Is the Latest Medical Assisted Treatment Drug a Cure or Just More of the Problem?
With the deadly heroin epidemic still raging out of control, addicts and their families need to know: Is Medical Assisted Treatment (MAT) all it's cracked up to be?
Los Angeles, California, October 11, 2017 (Newswire.com) - Anyone considering a MAT, or Medical Assisted Treatment addiction program, for themselves or a loved one, should consider the possible consequences. Is the drug used in this paradigm safe? And how about the drug’s long-term effects? These are important questions to ask.
Using an Opiate to Get Off an Opiate
First of all, the drug is an opiate. One of the primary effects of opiates is respiratory suppression. Any opiate, synthetic or not, has this effect. And it is respiratory suppression that people die from when they overdose.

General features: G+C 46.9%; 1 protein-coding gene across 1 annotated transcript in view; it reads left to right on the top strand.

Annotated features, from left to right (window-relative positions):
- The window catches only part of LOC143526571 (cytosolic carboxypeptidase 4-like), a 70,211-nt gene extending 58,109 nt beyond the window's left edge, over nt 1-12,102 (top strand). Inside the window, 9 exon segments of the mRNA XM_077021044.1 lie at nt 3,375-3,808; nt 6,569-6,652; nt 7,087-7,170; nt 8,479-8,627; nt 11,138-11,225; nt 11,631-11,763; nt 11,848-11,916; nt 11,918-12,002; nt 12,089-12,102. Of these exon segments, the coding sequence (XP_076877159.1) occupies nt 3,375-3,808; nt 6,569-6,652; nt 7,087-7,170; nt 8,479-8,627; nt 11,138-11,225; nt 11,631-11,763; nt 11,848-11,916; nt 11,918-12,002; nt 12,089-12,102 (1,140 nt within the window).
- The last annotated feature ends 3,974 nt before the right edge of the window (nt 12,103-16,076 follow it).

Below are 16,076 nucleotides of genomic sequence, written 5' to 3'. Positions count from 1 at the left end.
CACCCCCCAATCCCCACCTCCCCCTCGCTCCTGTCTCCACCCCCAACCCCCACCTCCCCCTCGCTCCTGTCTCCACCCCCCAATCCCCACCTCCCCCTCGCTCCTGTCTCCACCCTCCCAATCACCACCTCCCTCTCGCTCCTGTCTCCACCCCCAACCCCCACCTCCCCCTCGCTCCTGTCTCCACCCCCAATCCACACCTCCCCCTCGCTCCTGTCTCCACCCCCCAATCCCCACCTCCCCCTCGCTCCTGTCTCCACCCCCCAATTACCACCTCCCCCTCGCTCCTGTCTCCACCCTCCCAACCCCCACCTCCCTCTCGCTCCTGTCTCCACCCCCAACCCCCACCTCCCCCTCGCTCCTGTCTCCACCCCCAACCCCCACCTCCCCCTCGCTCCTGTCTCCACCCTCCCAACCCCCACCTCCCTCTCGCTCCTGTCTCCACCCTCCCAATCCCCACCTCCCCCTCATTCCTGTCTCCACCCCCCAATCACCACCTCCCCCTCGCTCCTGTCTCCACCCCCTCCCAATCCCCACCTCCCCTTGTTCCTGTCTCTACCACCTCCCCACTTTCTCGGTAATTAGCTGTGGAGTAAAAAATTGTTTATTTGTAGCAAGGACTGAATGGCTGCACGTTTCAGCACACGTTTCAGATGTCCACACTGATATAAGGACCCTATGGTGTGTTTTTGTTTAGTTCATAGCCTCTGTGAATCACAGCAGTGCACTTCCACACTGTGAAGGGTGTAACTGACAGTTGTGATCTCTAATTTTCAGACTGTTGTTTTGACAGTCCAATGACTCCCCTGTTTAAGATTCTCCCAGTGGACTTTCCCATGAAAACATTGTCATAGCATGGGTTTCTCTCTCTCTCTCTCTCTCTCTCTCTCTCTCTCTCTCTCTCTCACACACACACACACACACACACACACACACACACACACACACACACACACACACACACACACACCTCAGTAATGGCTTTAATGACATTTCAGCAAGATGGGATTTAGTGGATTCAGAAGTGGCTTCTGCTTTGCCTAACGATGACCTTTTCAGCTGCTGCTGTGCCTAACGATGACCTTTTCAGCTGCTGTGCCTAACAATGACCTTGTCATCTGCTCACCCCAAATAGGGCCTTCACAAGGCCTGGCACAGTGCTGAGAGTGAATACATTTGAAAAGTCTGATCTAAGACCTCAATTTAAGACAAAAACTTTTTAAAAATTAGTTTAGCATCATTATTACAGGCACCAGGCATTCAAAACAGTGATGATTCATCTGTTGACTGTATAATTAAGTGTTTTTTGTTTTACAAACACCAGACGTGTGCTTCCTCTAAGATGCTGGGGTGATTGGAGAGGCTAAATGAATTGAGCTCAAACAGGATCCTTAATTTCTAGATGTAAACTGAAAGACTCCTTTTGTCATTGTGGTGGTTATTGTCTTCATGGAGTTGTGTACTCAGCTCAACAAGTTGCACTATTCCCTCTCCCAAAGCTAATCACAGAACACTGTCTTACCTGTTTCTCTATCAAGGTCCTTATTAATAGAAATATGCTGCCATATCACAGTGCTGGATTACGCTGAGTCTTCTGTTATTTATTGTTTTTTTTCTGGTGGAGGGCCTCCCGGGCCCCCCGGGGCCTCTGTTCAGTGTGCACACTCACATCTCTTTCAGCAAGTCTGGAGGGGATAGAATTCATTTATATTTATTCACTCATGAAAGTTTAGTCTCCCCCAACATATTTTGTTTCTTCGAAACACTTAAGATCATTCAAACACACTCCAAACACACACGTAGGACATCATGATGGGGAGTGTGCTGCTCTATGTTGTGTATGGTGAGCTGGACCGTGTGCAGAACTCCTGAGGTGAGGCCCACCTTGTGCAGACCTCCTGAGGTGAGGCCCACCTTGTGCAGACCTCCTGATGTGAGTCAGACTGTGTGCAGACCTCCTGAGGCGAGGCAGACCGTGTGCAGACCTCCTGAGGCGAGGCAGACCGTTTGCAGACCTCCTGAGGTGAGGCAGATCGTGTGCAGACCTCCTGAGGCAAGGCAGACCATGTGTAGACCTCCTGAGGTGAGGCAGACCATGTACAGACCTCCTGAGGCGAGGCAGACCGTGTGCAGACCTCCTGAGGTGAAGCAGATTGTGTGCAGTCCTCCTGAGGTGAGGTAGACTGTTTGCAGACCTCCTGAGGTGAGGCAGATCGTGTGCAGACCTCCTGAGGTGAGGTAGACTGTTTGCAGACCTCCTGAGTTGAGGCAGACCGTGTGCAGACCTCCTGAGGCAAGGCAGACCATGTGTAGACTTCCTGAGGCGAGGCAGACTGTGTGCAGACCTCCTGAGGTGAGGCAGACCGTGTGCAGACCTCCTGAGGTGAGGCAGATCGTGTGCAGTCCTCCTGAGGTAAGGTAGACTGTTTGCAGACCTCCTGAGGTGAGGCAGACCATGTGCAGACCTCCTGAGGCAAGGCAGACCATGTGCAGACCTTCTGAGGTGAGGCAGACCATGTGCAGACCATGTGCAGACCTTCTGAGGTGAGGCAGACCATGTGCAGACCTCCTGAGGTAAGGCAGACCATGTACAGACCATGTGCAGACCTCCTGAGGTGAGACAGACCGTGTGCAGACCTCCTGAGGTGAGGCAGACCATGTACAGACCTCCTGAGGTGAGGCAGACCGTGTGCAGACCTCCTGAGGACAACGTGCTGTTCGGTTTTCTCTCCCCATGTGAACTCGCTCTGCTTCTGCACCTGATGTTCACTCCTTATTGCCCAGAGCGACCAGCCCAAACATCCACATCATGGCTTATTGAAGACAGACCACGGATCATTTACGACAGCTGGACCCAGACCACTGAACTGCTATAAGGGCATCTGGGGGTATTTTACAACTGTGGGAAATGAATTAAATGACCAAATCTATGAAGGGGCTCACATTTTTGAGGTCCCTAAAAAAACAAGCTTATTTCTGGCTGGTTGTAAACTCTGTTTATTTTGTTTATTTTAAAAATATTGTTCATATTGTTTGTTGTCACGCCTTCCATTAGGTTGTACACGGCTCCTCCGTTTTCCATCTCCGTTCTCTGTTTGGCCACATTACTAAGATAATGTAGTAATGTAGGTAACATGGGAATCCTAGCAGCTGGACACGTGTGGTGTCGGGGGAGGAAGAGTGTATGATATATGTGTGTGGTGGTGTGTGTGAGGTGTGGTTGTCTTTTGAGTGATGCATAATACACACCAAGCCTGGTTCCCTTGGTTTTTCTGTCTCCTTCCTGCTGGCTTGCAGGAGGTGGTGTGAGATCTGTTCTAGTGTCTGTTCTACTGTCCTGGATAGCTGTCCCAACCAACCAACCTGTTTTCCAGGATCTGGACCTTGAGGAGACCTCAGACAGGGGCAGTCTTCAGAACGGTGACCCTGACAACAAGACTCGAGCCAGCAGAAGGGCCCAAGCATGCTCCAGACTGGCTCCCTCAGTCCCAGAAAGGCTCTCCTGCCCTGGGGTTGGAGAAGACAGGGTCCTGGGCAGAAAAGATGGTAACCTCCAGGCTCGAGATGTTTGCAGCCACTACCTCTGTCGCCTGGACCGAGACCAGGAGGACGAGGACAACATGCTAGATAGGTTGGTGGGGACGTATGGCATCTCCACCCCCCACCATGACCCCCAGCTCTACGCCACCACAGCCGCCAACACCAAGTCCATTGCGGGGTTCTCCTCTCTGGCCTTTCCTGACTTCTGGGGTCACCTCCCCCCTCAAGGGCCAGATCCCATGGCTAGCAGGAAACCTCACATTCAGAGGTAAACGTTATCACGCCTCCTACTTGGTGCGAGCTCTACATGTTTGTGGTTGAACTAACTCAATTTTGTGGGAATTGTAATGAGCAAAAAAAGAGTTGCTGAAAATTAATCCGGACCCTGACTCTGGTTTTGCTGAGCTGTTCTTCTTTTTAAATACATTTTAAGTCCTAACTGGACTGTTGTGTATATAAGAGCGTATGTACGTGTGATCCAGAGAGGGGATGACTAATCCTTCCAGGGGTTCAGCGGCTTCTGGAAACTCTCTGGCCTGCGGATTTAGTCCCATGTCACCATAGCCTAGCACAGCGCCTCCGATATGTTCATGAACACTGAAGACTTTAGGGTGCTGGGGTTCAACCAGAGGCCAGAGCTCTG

Drug addicts are rarely users of just one drug. And although the new opioid handles the cravings for heroin or other opiate pain medication, it doesn’t address the personal issues that led the addict to start using in the first place. So what if the person on this drug decides to “spice things up” with anti-anxiety drugs or combine it with alcohol? They can end up suppressing their respiration to the point of death. Some people even try using opiates with their MAT drug. Unfamiliar with how these drugs work together, they can easily kill themselves by overdose.
Even when taken as directed and not combined with anything else, this drug can increase the chances of accidents because they make it dangerous for a person to drive a car or operate hazardous machinery.
Anyone wishing to come off synthetic opioids used in MAT programs will find they are even harder to withdraw from than heroin.
Narconon (meaning “no narcotics”) drug and alcohol rehabilitation program is open to all who desire to end their addiction and lead productive drug-free lives.
The Narconon program not only addresses the debilitating effects of drug abuse on the mind and body, but also resolves why a person turned to drugs in the first place. As a result, tens of thousands have graduated from the Narconon program into new lives free from drug use.